"I've heard some people, since the election results came in, who are blaming the flip of [Luzerne County] to a Republican on the fact that the Democratic Party leadership in the county has been weak," said Tom Baldino, a political science professor at Wilkes University in Wilkes-Barre.

Baldino, too, wondered whether the party had become complacent.

"Where I voted and a few other people voted, there was no one handing out literature for the Democratic candidates," Baldino said. "I've been here 25 years, there's always someone handing out literature. It tells me that the party didn't think it was necessary or they weren't organized enough to get volunteers to go out to these voting places."

Pennsylvania Democratic Party chief Marcel Groen said addressing that moving forward is a goal.

"In some areas, we've had a lot of internal bickering, if you will, over a long period of time," Groen, a Montgomery County lawyer, said Wednesday. "I think in Luzerne and in Lackawanna, that's been somewhat the case for a while. It's our job to try to clean it up."

Luzerne County Democratic Party chairman Michael DeCosmo did not respond to a request for comment.

But Republicans there appeared to have worked steadily on the ground to grab Democrats who have been defecting since the presidency of Republican Ronald Reagan. Luzerne County GOP chief Ron Ferrance said he and his loyalists followed meticulous get-out-the-vote instructions from the state GOP as far back as June.

"We were concentrating on swing voters when we were going out and doing doors," Ferrance said. "There was nobody saying they were going to vote for Hillary. Which was very unusual."

To Ferrance, Trump's charisma and worker-friendly message was 60 percent of the reason he flipped Luzerne. The rest, he said, was GOP boots on the ground.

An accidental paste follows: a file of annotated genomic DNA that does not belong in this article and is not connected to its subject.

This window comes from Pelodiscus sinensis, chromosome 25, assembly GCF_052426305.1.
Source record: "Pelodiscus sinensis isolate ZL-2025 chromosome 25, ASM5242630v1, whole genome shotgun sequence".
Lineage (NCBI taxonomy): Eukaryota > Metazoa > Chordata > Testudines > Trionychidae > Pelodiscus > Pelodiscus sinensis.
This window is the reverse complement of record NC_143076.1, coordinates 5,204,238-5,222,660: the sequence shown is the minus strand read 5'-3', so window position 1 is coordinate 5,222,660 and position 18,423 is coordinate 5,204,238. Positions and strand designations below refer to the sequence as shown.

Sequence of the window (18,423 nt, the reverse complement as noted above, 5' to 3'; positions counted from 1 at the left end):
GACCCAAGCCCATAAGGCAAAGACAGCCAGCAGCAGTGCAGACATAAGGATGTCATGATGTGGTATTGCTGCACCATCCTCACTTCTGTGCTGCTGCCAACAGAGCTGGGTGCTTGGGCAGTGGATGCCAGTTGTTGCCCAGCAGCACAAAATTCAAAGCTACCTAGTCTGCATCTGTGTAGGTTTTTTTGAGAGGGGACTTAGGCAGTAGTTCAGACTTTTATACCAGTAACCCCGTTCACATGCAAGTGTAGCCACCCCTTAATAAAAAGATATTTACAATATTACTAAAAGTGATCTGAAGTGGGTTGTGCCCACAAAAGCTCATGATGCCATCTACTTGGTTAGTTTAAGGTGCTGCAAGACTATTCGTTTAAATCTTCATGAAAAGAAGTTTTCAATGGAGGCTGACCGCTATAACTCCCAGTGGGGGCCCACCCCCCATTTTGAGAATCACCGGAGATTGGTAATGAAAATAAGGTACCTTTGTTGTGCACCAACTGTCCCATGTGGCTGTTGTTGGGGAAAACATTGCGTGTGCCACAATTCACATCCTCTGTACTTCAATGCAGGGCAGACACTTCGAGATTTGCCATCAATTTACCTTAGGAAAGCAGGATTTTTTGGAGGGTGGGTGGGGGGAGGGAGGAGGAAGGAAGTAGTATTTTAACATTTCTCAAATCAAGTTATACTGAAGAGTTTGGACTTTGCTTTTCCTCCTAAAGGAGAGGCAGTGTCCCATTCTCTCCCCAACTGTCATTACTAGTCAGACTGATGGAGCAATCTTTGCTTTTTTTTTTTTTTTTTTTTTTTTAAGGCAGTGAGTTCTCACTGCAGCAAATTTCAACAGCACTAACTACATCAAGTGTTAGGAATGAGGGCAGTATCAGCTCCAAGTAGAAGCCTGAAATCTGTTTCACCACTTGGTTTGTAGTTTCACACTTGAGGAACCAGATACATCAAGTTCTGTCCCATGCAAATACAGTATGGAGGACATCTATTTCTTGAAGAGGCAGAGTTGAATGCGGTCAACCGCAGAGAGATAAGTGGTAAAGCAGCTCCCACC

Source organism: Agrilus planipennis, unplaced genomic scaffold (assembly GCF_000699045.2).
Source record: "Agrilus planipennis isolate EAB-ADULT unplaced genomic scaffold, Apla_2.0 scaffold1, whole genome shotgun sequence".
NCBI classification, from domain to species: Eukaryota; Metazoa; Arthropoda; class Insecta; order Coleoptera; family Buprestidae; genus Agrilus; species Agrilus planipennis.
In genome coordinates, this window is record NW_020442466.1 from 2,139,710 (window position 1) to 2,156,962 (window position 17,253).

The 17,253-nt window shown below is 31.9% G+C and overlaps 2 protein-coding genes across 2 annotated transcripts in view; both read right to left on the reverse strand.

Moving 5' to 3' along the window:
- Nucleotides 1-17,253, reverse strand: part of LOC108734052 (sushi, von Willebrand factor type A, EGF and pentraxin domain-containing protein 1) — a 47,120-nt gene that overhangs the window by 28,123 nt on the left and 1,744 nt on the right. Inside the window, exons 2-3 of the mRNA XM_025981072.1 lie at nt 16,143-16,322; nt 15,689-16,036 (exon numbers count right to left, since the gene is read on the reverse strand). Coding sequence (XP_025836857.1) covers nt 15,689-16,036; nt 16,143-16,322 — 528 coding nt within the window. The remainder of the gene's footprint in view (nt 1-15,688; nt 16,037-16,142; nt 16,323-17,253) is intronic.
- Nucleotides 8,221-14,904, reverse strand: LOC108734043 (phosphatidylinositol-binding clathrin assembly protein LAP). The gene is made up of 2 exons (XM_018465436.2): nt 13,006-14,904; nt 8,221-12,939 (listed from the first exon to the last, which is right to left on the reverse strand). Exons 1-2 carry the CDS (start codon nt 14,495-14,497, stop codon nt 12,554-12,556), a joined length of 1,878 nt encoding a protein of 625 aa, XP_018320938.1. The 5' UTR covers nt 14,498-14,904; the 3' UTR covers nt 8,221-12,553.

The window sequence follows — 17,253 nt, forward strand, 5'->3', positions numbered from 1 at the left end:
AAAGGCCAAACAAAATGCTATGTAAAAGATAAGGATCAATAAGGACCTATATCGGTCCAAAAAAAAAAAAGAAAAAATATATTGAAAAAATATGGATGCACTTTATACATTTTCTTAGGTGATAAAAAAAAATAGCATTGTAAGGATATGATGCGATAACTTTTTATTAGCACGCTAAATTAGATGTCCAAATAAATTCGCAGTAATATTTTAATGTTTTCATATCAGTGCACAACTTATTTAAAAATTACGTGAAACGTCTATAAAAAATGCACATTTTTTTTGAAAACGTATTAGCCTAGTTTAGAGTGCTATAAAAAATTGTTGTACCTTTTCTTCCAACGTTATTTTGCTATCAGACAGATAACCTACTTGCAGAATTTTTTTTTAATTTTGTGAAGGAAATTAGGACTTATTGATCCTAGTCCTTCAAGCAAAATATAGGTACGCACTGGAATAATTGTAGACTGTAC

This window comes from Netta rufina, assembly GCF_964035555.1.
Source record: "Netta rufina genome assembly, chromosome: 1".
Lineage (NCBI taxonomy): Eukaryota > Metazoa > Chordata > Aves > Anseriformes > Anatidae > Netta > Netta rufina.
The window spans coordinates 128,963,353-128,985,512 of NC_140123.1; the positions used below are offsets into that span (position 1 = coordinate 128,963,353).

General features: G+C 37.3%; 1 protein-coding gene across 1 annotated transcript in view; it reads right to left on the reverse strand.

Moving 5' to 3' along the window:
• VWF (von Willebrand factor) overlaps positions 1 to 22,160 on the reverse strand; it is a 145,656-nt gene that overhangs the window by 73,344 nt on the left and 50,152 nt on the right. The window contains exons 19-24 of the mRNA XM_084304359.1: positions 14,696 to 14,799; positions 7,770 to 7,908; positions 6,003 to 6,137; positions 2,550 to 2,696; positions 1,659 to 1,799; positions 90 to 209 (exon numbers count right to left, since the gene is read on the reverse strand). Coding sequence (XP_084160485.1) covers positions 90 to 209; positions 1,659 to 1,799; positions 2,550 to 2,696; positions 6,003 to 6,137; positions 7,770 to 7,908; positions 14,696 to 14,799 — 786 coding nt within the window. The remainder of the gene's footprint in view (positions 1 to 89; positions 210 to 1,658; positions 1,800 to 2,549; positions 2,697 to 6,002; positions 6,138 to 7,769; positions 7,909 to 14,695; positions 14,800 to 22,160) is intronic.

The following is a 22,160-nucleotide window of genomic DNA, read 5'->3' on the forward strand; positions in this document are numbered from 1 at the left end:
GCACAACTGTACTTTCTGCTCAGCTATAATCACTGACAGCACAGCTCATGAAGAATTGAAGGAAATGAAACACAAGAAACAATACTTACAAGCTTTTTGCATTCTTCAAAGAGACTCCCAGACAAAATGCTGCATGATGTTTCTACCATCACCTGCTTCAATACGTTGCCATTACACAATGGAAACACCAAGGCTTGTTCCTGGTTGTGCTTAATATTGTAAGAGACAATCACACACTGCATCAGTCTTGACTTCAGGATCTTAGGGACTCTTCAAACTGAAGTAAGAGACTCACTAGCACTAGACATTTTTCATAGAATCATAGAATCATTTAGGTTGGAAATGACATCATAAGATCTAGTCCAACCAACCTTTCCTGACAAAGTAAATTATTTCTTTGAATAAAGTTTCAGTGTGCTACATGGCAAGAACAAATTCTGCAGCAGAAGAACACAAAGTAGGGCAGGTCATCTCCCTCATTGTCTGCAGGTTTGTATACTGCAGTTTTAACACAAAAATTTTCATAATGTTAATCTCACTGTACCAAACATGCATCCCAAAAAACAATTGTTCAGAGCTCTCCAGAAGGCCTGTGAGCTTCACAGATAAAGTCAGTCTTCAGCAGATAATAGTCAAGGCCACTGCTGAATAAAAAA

"We were not only going to Republicans; we were going to independents, we were going to Democrats, we were going to Libertarians," Ferrance said. "The PA GOP targeted swing voters."

In a conference call Monday with President Obama, Attorney General-Elect Josh Shapiro, one of the state's brighter Democratic stars, touted his own statewide victory as proof that all is not lost.

But Shapiro, who backed Obama over Clinton eight years ago, called for more work to be done on a grassroots level.

"Perhaps the lesson that we must draw from [the election] is that we can't rely on others to do this work for us," Shapiro said.

Groen noted that much can improve for state Democrats if Trump and his fellow Republicans struggle to monolithically craft policy with "no brakes."

"Whatever they do, they're going to have to live with," he said. "The question is how long will it take."

Others believe Pennsylvania Democrats should aggressively reinvent themselves, starting with new, and younger, leaders.

"I think what the Democratic Party will need to do is to recruit candidates who have a Fetterman message," said Baldino, the political science professor. "I don't mean to sound crude here, but who maybe look more like the average, working-class voter. They need to recruit younger people to run for office because the older generation, the [former Democratic Governor Ed] Rendells and the like, I think their time has passed. Their message may still be somewhat relevant, but their time has passed. "